• Johnathan Heneka says:

      I couldn’t agree more. I believe it very important to learn your camera and any other tool you choice to use. At times it’s important to capture a moment truthfully and others times not. I say learn your tools, be creative, be passionate, make art and don’t worry about coloring within the lines.

      “The negative is the equivalent of the composer’s score, and the print the performance.” Ansel Adams

  9. Cole says:

    I was watching television the other day and saw one of the most disappointing camera commercials i think there could possibly be. There was a man showing his work in front of an audience and they asked him what the shutter speed was, his response was “I don’t know, fast?” they then asked what the aperature was, he showed a circle with his hands and again, shrugged it off. The ad finished with the quote “you don’t need to be an amazing photographer to take amazing photos”

    I think it is absolutely ridiculous to put these notions in peoples heads who are inexperienced just to get them to buy their product, Im not arguing that you need to be an amazing photographer to take pictures that will wow people, but they are basically telling people that they don’t need to learn anything about their equipment or how it works.

    Post processing works in the same way, instead of learning to use your equipment to take the best possible photographs under different situations, you can just drop a photo into lightroom, hit a button and get an extremely vivid and eyecatching picture. Ignorance is not an excuse for not learning to use the equipment that you more than likely spent hundreds, or even thousands of dollars on.

  10. I say perfect the shoot and perfect the necessary post processing for an image or a photograph. This is a free world so if you want to concentrate on photo capture techniques only, it is your prerogative. Let us not discourage those who would want to expand their abilities beyond the camera as digital photography has become a rather wide field sometimes only limited by our imagination and creativity.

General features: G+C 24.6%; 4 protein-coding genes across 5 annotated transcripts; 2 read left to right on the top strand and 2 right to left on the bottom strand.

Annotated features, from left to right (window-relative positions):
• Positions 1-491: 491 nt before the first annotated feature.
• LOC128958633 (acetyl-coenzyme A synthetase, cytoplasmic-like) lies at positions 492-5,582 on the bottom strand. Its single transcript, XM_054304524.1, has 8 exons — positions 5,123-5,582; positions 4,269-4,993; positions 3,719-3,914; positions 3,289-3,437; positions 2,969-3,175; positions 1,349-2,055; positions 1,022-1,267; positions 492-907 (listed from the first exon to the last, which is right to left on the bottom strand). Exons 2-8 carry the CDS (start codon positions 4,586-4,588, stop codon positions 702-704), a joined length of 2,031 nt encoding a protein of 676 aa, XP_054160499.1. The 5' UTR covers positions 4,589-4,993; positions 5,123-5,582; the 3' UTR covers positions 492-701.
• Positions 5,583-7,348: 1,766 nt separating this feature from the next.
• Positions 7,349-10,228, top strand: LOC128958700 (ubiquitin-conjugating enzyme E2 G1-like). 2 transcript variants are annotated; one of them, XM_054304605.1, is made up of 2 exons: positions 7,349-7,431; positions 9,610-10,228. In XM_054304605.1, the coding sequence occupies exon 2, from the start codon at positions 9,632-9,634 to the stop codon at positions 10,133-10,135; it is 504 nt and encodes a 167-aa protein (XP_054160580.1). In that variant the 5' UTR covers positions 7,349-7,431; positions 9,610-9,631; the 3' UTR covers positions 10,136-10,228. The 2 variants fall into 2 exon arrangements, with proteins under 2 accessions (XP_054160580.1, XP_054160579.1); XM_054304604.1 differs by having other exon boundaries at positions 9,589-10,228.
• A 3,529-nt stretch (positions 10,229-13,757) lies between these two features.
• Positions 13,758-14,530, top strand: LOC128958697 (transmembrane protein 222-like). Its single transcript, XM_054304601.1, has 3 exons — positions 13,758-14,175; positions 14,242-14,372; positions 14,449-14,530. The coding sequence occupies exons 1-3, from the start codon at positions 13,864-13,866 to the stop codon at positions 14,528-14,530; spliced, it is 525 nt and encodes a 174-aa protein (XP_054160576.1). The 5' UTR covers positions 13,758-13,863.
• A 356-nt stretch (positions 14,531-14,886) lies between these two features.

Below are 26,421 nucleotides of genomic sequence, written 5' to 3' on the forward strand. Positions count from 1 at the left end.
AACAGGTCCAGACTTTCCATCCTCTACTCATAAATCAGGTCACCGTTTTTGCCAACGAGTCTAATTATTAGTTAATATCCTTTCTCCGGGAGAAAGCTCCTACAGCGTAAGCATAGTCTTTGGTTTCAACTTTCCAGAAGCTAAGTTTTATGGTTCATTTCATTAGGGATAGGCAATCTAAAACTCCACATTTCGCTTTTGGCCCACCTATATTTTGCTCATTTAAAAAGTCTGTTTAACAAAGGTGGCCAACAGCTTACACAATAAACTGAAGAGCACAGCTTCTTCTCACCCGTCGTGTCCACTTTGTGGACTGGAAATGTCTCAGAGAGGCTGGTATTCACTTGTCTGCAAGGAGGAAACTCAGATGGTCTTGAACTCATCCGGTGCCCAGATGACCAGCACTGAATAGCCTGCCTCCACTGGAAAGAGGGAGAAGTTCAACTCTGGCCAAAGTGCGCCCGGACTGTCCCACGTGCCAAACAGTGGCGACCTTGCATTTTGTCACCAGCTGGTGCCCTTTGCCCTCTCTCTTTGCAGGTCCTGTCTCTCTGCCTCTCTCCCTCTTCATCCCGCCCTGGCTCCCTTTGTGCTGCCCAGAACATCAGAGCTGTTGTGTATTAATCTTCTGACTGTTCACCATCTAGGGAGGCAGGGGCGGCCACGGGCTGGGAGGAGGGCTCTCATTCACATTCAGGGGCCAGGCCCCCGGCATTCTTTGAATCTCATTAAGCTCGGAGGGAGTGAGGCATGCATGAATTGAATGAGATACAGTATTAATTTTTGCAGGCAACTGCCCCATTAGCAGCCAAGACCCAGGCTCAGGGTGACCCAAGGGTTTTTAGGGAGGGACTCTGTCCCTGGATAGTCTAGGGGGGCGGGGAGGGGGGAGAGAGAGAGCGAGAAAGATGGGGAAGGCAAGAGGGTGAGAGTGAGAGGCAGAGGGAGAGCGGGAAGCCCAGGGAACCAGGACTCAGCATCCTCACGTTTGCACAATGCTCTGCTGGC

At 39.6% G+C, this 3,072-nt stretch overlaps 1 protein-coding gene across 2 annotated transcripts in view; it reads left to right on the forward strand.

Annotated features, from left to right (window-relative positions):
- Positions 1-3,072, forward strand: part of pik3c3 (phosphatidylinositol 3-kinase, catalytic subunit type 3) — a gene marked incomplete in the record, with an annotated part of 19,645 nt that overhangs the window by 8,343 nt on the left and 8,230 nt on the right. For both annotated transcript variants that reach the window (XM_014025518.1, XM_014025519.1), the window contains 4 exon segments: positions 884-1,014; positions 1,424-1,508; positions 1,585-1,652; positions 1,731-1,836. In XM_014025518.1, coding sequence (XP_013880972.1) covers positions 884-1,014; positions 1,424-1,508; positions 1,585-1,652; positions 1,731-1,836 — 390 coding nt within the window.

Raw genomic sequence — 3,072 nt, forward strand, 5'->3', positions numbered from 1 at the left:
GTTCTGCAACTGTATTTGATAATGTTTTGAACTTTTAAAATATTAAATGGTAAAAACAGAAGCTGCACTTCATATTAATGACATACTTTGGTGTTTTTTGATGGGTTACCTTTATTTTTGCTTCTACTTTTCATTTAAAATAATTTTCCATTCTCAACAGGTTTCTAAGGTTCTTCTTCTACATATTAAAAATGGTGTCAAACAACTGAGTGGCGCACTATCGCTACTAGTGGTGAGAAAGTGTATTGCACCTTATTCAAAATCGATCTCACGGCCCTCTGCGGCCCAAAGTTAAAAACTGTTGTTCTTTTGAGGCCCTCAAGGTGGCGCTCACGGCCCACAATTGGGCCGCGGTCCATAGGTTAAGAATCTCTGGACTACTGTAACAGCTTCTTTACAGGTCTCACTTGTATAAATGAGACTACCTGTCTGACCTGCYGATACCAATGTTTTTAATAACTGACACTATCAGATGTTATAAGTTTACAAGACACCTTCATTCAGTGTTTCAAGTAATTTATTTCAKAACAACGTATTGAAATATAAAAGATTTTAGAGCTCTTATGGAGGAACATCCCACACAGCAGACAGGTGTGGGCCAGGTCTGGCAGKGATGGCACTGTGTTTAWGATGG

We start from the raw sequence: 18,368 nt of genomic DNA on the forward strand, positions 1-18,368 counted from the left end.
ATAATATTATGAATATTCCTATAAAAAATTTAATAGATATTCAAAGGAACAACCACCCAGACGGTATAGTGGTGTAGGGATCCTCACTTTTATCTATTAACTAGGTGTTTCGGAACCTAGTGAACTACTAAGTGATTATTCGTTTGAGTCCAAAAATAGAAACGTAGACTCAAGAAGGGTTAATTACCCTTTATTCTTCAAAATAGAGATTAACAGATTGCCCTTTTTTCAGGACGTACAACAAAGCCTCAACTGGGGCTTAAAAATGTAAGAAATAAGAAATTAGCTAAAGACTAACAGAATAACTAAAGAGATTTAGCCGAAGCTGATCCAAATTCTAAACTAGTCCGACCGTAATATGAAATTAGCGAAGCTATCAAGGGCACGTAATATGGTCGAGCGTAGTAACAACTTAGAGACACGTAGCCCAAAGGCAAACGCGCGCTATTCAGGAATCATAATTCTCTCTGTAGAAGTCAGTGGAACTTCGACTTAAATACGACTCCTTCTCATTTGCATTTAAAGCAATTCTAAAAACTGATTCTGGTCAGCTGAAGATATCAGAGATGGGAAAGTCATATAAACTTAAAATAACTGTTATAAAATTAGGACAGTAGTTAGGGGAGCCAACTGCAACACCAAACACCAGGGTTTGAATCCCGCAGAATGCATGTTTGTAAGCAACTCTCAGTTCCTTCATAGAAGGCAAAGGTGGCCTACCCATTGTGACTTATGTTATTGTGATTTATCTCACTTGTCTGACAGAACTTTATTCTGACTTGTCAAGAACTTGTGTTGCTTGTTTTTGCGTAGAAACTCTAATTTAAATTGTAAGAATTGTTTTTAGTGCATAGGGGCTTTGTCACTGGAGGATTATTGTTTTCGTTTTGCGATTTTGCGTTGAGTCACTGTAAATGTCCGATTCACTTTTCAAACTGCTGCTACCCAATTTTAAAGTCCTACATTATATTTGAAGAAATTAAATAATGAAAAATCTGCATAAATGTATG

In this field, as in most fields, it is best to keep an open mind. This world is full of biased minds and I admit to being guilty at certain stages of my quest to gain more knowledge and experience and eventually be self corrected.

  11. deric says:

    Why do I need to buy a very expensive camera and lenses if I’m going to edit my photos after the shots? it’s useless… it’s better to use an ordinary digital camera or cellphones if you are always not satisfied on results and keep editing the photographs. cheers!!

  12. eeryweerywoe says:

    Surely capturing ‘the’ moment is worth more than creating ‘a’ moment.
    In my opinion photography is about patience, vision and creativity.
    Of course, editing has a huge role to play in the photography world but, natural photography cannot be compared to that of an edited image.

  13. I think it is irrelevant at best.

    The tenets of “straight” photography can be accomplished with simple adjustments of an image. Taking a sort of ‘film’ approach. This is what I shot, and I want it to be as free from manipulation as possible. Cool – that is a style that is well respected.

    There are those for whom the image is but fodder for creating something beyond what was seen in the camera and caught on the sensor.

    Cool as well.

    The examples shown are from the former, and that makes sense. What doesn’t work is the notion that somehow there is a right, a correct way, to produce a finished image.

    That is beyond silly.

  14. Chris M says:

    The funny thing about this post is that the photos used in the post have more than likely been edited with software.

  15. Alex Sablan says: